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I felt a bit emotional as I waved off the exhibition on May 14th. After three incredible months at Auckland War Memorial Museum, Anne Frank, Let me be myself was packed, loaded and heading South. It seems like only weeks ago Mayor Phil Goff was cutting the metaphorical ribbon on this incredible installation, welcoming Anne Frank and all her wisdom not just to Auckland but to New Zealand, for a three-year tour of the regions, and now we are on to the next location already. 

Here at Anne Frank New Zealand HQ, we can’t thank the Auckland War Memorial Museum enough for their incredible support and dedication to the exhibition. Their attention to detail, their passion and drive for success mirrored our own. From the creation of custom decals, to the fantastic educators supporting Auckland’s schools, the team at the museum have really made the most of their time with Anne Frank. Auckland has made the most of it too, with over 40,000 visitors viewing the exhibition in just three short months, including 10,000 school pupils – many of whom were guided by a team of their own trained peers.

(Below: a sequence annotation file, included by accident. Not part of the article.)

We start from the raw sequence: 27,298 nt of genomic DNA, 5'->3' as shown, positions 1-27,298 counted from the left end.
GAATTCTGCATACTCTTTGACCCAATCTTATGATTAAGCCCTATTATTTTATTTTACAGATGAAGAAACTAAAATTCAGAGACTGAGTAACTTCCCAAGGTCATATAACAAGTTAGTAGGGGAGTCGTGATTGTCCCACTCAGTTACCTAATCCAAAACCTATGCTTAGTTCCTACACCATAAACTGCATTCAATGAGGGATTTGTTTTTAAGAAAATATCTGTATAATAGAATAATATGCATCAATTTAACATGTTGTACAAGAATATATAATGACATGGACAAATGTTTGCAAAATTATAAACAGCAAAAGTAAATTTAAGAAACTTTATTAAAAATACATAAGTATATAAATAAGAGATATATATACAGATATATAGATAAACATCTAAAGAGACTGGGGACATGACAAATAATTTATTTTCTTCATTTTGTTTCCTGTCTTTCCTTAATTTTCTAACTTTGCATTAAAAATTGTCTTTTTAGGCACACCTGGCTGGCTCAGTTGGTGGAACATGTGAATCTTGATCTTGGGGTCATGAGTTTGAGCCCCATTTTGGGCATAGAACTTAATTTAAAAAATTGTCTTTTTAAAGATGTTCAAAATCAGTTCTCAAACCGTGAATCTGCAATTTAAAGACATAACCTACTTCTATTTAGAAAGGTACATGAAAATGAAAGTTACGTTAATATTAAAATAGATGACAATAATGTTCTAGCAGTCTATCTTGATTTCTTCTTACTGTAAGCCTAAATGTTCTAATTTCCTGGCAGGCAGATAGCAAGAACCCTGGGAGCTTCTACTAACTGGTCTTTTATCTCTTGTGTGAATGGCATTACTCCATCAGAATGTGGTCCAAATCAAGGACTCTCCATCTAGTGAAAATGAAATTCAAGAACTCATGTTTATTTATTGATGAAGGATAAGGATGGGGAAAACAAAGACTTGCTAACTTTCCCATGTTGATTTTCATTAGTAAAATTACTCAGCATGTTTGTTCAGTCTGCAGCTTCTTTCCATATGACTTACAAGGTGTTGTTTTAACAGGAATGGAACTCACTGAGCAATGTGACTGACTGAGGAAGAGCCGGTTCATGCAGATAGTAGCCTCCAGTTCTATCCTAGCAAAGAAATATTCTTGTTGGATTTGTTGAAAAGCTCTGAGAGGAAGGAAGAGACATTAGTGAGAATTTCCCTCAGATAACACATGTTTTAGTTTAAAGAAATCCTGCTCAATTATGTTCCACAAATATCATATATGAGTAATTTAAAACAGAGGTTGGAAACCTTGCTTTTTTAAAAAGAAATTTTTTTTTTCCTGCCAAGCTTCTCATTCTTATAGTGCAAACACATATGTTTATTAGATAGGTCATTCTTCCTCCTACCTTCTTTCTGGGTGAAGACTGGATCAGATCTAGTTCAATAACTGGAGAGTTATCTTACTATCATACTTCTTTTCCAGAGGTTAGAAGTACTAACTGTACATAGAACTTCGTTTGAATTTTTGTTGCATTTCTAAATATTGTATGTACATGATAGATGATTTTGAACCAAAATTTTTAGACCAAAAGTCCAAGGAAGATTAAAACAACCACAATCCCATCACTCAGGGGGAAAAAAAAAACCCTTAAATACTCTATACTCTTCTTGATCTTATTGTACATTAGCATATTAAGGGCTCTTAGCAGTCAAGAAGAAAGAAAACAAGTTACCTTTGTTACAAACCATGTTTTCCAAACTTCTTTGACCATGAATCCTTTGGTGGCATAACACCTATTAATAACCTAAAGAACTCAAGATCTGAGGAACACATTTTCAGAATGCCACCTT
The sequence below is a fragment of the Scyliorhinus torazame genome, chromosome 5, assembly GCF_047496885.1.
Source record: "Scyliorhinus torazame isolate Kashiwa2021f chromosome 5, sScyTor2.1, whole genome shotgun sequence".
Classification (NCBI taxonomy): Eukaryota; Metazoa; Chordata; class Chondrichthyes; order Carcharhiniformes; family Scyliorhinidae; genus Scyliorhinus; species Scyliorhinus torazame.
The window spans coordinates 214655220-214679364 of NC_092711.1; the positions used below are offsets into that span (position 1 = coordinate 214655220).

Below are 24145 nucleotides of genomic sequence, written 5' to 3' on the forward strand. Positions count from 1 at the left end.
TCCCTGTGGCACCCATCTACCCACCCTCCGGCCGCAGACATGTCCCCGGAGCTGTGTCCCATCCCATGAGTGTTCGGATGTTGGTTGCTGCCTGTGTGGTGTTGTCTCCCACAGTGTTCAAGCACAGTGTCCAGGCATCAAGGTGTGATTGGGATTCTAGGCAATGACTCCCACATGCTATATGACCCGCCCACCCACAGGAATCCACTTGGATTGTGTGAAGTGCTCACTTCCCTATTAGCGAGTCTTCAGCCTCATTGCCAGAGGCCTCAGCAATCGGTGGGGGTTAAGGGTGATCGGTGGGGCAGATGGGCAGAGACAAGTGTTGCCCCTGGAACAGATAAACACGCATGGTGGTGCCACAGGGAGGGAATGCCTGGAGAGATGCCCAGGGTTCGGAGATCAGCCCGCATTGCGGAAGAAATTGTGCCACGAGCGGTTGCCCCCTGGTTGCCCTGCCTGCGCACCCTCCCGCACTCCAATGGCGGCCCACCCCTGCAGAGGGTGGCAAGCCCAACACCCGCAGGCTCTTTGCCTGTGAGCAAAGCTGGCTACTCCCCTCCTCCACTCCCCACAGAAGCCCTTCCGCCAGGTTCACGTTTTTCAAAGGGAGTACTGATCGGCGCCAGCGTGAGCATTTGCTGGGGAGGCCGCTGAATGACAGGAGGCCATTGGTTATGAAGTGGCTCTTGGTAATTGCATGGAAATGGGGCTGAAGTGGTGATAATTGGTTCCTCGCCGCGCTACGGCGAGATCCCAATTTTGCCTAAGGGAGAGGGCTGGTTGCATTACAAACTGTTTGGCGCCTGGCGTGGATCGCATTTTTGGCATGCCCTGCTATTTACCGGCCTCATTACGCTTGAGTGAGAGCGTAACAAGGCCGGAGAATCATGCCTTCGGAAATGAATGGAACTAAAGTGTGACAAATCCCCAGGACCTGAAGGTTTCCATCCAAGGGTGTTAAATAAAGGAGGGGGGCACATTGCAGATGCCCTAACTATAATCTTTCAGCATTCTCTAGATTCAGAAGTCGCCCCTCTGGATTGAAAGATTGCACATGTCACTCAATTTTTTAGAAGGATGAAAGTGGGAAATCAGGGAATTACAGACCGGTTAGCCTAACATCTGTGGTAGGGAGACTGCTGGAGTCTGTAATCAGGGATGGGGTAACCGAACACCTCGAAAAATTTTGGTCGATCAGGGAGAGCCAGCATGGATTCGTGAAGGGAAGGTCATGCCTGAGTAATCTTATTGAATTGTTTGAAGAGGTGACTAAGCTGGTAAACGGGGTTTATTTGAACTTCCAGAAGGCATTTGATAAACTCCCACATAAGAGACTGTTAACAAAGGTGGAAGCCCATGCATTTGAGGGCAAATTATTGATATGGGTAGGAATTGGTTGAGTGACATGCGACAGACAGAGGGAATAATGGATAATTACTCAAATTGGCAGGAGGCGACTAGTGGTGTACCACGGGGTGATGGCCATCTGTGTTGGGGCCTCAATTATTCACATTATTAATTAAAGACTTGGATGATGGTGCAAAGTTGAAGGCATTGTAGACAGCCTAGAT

The feedback we’ve had about the exhibition, the questions it has encouraged people to ask themselves and the reflections they’ve made on their own thoughts and actions, has been powerful to say the least. And if we can get New Zealand thinking differently about prejudice, if we can get young Kiwi’s across the nation second guessing their own thoughts and actions and standing up to other people’s, then we can call this exhibition a success. 

Anne Frank and her family exiled themselves to an attic, hiding for three years before being captured and sent to the Nazi concentration camps. Their ‘crime’ was nothing more than being Jewish, and all but Otto perished, a fate also suffered by many others as well, including homosexuals, older people, those with disabilities, Catholic clergymen, Romani people, and many Polish and Serbian people. All these prisoners had only one thing in common – that they were considered ‘different’. But difference is not a crime, in fact it should be celebrated, and it is our hope that this exhibition will encourage visitors to see the power of standing up and being proud of your differences, and supporting your friends to do the same.  

The exhibition Anne Frank, Let me be myself, opens at the Dominion Museum Building, Wellington, on the 24th May, and we are looking forward to welcoming visitors from the capital, and hearing your thoughts on the message of Anne Frank and what it means for us here in New Zealand, today.  

Farewell Auckland

 
 
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